Optimizing order throughput without sacrificing the presentation of the product

PSI helped this customer keep up with orders even during peak season without having to sacrifice the customer’s unboxing experience

The Situation:

A national home décor company had gone through rapid growth in the last two years, and were now shipping on average, 3,500 orders per day.  Their order fulfillment process was completely manual, as presentation of the product inside the shipping box was extremely important to their brand.   Pack station operators would pack the unwrapped product into the box, then based on the order profile, insert the relevant marketing material before closing and sealing the box. The operator would then measure, weigh, and create the shipping label which was applied to the outside of the box. This process was costly as it required a minimum of 15 packers for an 8 hour shift just to meet minimum demand.

Issues and costs started to compound as the company ramped up its online promotions, the order backlog would take two or three days to clear the volume.  This backlog caused packers to rush, resulting in human errors in the packaging and the shipping label creation. The company was forced to put in additional packing stations for temporary labor to manage these demand spikes, taking up more of their valuable warehouse space.  In addition, with delivery times being pushed out, customer complaints were on the rise, and customer satisfaction, a closely monitored operational KPI, was showing a troubling downward trend.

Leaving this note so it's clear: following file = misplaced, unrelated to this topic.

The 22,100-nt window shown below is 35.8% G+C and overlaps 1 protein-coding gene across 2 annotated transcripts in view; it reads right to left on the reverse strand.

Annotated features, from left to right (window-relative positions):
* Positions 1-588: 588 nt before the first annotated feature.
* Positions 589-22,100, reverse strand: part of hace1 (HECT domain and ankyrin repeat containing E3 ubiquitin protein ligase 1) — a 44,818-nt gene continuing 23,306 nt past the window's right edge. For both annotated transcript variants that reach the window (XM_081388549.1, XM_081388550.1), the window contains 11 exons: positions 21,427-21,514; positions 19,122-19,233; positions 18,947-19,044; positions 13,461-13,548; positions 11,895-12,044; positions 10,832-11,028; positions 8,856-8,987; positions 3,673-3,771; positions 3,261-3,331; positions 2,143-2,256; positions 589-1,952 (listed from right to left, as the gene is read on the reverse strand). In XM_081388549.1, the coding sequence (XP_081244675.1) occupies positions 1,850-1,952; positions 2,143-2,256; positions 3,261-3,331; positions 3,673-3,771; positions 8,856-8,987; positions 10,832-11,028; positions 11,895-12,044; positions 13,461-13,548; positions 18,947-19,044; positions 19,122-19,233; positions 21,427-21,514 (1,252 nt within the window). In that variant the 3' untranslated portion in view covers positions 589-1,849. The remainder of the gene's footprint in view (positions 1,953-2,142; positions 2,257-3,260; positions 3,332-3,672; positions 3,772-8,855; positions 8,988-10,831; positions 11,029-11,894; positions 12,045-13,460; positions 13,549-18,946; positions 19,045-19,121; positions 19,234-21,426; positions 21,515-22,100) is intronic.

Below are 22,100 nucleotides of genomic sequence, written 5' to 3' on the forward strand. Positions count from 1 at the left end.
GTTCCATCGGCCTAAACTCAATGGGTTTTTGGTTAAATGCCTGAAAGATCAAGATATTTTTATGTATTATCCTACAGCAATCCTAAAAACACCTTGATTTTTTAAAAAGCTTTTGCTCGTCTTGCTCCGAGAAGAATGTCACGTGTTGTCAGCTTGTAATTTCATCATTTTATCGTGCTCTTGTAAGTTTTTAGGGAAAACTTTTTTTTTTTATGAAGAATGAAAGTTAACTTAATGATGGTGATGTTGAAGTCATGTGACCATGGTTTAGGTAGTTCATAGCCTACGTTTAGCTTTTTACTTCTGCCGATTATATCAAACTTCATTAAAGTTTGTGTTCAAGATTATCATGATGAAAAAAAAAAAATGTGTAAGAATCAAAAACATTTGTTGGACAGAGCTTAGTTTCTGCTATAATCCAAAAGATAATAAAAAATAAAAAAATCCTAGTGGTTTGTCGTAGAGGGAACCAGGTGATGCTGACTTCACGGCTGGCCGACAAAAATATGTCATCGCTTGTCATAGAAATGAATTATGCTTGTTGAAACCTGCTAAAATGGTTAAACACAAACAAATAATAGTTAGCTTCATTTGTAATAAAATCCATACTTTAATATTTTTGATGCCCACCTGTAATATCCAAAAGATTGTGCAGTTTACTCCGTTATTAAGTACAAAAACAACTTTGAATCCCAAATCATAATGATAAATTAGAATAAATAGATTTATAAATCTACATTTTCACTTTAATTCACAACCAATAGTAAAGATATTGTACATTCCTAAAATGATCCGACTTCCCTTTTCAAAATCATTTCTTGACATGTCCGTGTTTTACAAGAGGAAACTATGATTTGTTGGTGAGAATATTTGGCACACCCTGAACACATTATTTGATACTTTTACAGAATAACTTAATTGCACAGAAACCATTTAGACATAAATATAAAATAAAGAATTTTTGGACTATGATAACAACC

The Recommendation:

The customer approached PSI wanting to turn their pack station into a pack line, automating the most time consuming, error-prone transactions.  As the presentation of the product in the box is highly important to this customer and the product had to be displayed in a certain way to the end customer, PSI recommended that they keep the product packing and void fill as a manual step, but automate all downstream packaging steps.  With the open boxes being placed onto a conveyor line with the product inserted, a Print Feeder was used to print on demand and insert the packing slip; LC Feeders were used to insert specific marketing materials, and then the box was closed and sealed, dimensioned, and a label was printed and applied onto the box, ready for shipping.

The Results:

This simple semi-automatic pack line was able to reduce the processing time of each order by more than one minute, increasing the capacity of their order fulfillment from 3,500 per day to over 6,000 orders per day.  In addition to this throughput increase, the customer was able to reduce their non-peak pack station labor from 15 staff to 6, and immediate positive impact to the profitability of the department.

This hybrid solution of part manual, part automated order fulfillment ensured that the orders were fulfilled as quickly and accurately as possible without sacrificing the attention to detail a human operator puts into the packaging and presentation of the final product.

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